The buzz about Two Buck Chuck, the little wine that could.
Fabulous wine for the price, especially if you're fortunate enough to grab it by the case.
The nickname has got to go, though. Two, buck, and chuck are three words that should never be spoken together in the English language. If one must put a cutesy moniker on it, how about something just as silly, but slightly more nose-upturned, like "Eight Quarter Charles."
Try saying it with the affect of a nasal, British monarch.
This wine is nasty - I won't drink it for free.
I agree. This wine is horrible! If you want to chug wine, OK, but if you want to enjoy wine, spend a couple of extra bucks and get something worth drinking. There are some great wines from Chile, Australia and even from right here in the US from only $5 and up. Above all, buy what you like, so good out and try a different bottle now and then!
The wine isn't great, and it's really uneven, bottle to bottle. The guy who's producing this stuff is the guy behind Franzia -- the box wine. There's something of a backlash against the stuff here in California now because of the sense that he's flooded the market with an underpriced, low-quality product in an attempt to drive some of his competitors out of business. It's the Microsoft of wine.
"Two Buck Chuck" is a bit of a misnomer -- at the TJs I've been to, it's been more like Three Buck Chuck.
As far as the wine goes, yes, it's pretty lousy, but I've had bottles of lousy wine that cost a lot more than $3, so it's still a deal. Hell, Wild Irish Rose is hard to find at that price.
My understanding is that outside of California (and maybe Arizona?) it's Three Buck Chuck.
It's not great, but it's a good "we've already blown through the decent wine and everyone's still thirsty" wine, and a terrific cooking wine. We buy it by the case and then I pour generous quantities of the stuff into everything I cook for a month.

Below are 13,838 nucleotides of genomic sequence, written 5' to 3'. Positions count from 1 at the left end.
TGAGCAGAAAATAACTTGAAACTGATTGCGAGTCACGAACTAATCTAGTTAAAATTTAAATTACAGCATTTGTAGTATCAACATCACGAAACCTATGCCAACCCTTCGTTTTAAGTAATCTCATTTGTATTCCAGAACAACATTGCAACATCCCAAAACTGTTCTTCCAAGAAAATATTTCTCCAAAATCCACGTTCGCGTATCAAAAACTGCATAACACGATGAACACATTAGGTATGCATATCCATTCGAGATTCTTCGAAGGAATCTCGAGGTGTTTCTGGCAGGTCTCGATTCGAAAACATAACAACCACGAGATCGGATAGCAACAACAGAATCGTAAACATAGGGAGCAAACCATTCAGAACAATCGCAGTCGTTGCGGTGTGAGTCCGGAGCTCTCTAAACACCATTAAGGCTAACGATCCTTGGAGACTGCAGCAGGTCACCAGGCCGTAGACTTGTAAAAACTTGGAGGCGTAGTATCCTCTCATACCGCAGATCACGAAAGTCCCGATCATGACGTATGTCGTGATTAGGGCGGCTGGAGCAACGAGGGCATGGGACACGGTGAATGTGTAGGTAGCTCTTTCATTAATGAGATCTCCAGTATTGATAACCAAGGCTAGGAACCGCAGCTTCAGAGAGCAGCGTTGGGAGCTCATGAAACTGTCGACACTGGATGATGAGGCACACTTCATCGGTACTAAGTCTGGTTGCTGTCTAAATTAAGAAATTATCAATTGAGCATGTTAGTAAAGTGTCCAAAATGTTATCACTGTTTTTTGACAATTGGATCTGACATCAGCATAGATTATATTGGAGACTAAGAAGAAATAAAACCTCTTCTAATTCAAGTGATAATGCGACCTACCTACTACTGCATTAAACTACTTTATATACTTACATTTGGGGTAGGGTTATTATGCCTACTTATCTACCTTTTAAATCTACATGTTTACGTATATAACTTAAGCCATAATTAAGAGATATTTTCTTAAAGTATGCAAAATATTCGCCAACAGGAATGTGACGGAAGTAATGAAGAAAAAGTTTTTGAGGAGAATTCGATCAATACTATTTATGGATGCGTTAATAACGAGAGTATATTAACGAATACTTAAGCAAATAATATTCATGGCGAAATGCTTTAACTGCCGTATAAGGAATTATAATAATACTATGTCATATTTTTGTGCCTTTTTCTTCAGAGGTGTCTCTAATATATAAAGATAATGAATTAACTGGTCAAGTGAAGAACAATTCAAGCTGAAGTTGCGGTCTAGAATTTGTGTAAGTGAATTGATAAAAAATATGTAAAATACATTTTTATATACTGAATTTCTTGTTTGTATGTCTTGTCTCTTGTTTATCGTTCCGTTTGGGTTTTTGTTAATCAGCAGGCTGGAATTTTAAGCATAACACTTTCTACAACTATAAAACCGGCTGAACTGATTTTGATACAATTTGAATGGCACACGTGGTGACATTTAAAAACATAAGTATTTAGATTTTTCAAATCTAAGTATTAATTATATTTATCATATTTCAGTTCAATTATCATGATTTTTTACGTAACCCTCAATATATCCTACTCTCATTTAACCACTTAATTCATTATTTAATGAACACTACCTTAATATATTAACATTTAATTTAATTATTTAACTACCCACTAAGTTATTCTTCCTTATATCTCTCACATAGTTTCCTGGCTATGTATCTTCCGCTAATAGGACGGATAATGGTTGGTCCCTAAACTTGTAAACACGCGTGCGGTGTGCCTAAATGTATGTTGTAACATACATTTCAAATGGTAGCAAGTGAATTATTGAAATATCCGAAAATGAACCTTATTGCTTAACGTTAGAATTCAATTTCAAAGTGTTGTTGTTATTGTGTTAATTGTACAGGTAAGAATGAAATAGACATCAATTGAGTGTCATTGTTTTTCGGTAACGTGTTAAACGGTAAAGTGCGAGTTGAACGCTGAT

But for a couple dollars more, you can drink excellent Australian wines. And hell, Trader Joe's often has other $2-3 wines from other producers, that are far superior to $2C.
the new york times dining section actually did an article on this a year ago, i don't know if anyone can find it. i recall them saying it's mediocre, and good for stuff like corporate parties.
Oh, and it's virtually ended the practice of serving wine in boxes or jugs at art openings, at least here in SF.
Where I live, the wine stores don't sell wine for cheaper than $5 a bottle. What makes Two Buck Chuck such a draw is that not only is it affordable, it's not sold in huge quantities (living alone, I couldn't possibly go through a jug or box of wine before it turned into vinegar), and it's not so sweet like those jug and box wines which aren't only cheap but unpalatable. Two Buck Chuck may not be as good as $10 wines out there, but I can't afford to drop $10 on a bottle of table wine. For an everyday table wine Two Buck Chuck is where it's at.
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